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Subterranean Humanity

14 March 2013
Ancient history

At www.cracked.com/article_20206_5-shockingly-advanced-ancient-buildings-th… …. some intersting images of underground settlements in different parts of the world. Derinkuyu in Turkey, for example, discovered in the 1960s when a house collapsed above into one of the passageways. It is basically an 18 storey underground town and was built, it is thought, in the 8th century BC, or thereabouts. Was it in response to the end of Bronze Age destructions?

It was big enought to house 20,000 people, at one point, and presumably it was built as some kind of bunker – so what was happening in the sky? The Derinkuyu and other similar subterranean hideaways can be found in Cappadocia and proved useful as a retreat against invading Islamic armies, stocked with food and supplies, they were capable of sustaining a long seige – but not forever.

The island of Malta also has its subterranean complexes – such as the Hypogeum of Hal-Safleini, also discovered by accident and as recently as 1902. There were also some 7000 skeletons, in heaps around one of the entrances – but why this should be so is unknown. It was built at 3 levels and made entirely out of megalithic like stones. It is extremely old and has some peculiar acoustic properties. Deep male voices could reverabate throughout the entire complex – and somebody like Brian Blessed could make your eyes swim. Standing inside the temple complex with somebody, or a group of somebodies, chanting, enhanced the sensory experience as it seems to stimulate the brain (according to experimentation).

Nigel Pennick, in The Subterranean Kingdom (2001) describes various underground complexes including the famous Palaeolithic caves such as Altamira and Chavet, the secret underground city of Ivan the Terrible, the Aztec subterranean temples beneath Mexico City and the catacombs beneath Paris and Rome, and various other places.

Much subterranean activity appears to have had a ritual dimension, linking the upper world with the lower world, the dominion of rumbling underground gods. It is thought druids (he claims but I'm not sure on this one) observed the passage of the heavens from the bottom of deep pits and wells, a practise also known amongst North American native people such as the Hopi. They observed the sky from vertical shafts of underground shrines. The interior of passages in Europe is another mystery, large chambers approached by narrow passages (such as Newgrange and Knowth, West Kennet and Waylands Smithy, and Maes Howe etc) which also seem to have had an astronomical function. They were, perhaps, celestial observatories, he speculates, rathere than tombs (a lesser function) and the tradition continued into the Christian era, with crypts and grottoes, hermitages and vaults. There is also that peculiar cave at Royston in Hertfordshire, carved out of the chalk bedrock and adorned with what looks like Masonic symbols etched on its walls.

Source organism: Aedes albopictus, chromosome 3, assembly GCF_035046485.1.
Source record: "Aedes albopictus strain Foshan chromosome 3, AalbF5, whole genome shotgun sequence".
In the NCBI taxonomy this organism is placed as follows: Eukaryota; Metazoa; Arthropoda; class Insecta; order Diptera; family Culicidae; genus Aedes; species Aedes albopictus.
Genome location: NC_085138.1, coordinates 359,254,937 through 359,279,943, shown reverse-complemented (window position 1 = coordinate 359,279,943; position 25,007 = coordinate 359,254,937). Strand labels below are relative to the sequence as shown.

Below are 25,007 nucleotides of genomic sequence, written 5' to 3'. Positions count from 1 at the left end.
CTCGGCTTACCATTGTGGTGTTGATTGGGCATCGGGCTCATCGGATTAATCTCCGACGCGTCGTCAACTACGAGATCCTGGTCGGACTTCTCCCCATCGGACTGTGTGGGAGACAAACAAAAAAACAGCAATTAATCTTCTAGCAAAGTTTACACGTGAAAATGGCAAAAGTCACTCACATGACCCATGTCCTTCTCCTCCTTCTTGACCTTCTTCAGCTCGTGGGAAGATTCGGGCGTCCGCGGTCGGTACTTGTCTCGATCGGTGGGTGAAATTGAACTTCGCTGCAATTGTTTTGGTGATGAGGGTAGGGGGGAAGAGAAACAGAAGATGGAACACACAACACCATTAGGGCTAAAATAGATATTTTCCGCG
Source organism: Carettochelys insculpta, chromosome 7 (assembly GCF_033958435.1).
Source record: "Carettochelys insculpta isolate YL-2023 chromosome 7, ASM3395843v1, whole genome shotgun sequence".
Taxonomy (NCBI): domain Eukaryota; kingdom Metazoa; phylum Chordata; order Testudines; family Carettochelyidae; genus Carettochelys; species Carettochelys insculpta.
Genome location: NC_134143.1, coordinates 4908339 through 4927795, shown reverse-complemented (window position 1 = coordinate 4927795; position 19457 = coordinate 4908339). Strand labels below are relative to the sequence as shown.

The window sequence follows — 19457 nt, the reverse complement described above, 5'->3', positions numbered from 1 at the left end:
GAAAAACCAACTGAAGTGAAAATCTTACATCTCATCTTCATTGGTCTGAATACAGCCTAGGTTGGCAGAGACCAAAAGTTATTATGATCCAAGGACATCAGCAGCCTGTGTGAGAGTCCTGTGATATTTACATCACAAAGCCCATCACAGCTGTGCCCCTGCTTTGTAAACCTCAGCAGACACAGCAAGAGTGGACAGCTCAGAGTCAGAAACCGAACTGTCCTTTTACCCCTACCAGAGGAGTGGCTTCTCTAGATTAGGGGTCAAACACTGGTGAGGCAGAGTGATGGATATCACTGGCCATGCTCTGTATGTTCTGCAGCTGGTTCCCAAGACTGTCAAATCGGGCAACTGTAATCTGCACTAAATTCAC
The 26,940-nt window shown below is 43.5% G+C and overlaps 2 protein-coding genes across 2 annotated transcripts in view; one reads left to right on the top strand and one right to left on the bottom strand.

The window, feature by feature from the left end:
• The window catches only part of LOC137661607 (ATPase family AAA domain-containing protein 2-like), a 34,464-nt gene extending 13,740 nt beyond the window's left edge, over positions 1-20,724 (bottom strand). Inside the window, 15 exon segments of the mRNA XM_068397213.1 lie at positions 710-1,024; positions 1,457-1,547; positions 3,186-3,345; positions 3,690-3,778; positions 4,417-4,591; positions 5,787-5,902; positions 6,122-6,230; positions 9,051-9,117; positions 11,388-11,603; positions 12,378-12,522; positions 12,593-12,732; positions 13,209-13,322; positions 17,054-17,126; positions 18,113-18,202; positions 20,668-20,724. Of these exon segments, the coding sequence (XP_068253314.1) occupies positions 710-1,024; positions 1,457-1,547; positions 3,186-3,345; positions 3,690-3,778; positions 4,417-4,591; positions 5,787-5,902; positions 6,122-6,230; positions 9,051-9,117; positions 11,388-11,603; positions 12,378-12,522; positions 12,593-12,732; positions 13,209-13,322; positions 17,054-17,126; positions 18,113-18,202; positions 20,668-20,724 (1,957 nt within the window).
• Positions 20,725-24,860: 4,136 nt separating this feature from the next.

In Cornwall the fogous are another mystery, underground buildings that have parallels of a kind in Scotland, Ireland, Scandinvia, Iceland, the Shetlands and Orkneys, as well as parts of France, and were in effect, hidden refuges designed to mislead enemies. They were useful in slave raids, for example, and slaves were big business in the ancient world and during the medieval period. Arab slave boats came to Cornwall and southern Ireland and these hideaways were ideal for women, children, and even the menfolk. Vikings and others also took part in slave raids, selling the people on to others – even taking their own people when the price was tempting. In lowland Scotland and Ireland, there were earth houses, known in Gaelic as uamh (pronounced weem) and they too were used in dangerous times. Very often these hideaways had deliberate narrow entrances and tricky bits for the strangers to negotiate, such as heaps of stones or isolated steps in the middle of passageways, false tunnels and so on. The idea was to inhibit intruders and help the defenders by reducing the threat. By making a passage narrow, with corners and awkward bits to negotiate, the defenders were faced with one raider at a time, and not a group of them. The groups had to get round the hindrances and in doing so would have been open to serious casualities. One earth house in Co Down is 120 feet long and 6 feet wide but its entrance is just a couple of feet in girth, a distinct disadvantage to intruders. 


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